Besides, grief has been my close companion since I was 13, and I am unafraid of it. It is like that inner part of a ripe tomato skin, the part I call the velvet, the part where meaning dwells. You can only get to it by dropping the ripe tomato into boiling water for thirty seconds and then lifting it out with a slotted spoon. The peel slips off, revealing the gem-like velvet. Grief is always in the room with us. Grief, I think, is also the kernel of love.

A happy postscript: Dr. G’s nurse, Patty, called Friday morning, to advise us there were no aggressive cancer cells, no passive cancer cells, not even any passive-aggressive cancer cells, none at all. When I looked at Buck, he suddenly seemed years younger. When I caught my own eye in a mirror later in the day, so did I.

When Florida Trend Came to Call

Well, it was a long time ago. I was engaging in all sorts of activities on the life-change scale that can make a person anxious. I separated from my husband, the one I had told five years earlier I wanted a divorce, but as things do, they rocked along for a while. Then almost at once as though a fairy godmother had granted me three wishes, I met the love of my life whom I had been so lonely for and didn’t know how to find him, I had an idea for a business, and I moved to Pensacola Beach.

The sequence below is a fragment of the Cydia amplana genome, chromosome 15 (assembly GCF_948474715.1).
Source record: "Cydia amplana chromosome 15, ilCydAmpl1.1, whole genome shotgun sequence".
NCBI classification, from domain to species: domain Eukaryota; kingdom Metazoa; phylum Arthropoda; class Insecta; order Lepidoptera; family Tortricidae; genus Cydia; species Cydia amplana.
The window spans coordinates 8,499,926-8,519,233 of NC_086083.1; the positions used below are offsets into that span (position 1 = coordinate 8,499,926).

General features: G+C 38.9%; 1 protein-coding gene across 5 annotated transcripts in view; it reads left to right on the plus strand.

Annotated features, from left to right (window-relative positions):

I guess the rest is history on a small, but lovely, scale.  I divorced, remarried (30 years ago now), created and eventually sold the business, Aladdin Communications, to some sweet guys from New York City. One day, when Aladdin was still in its infancy and I was living in, and running the business out of, a house on stilts on the beach, the prestigious magazine, Florida Trend, came to call. It was a little bitty piece, but startling to this small-town girl.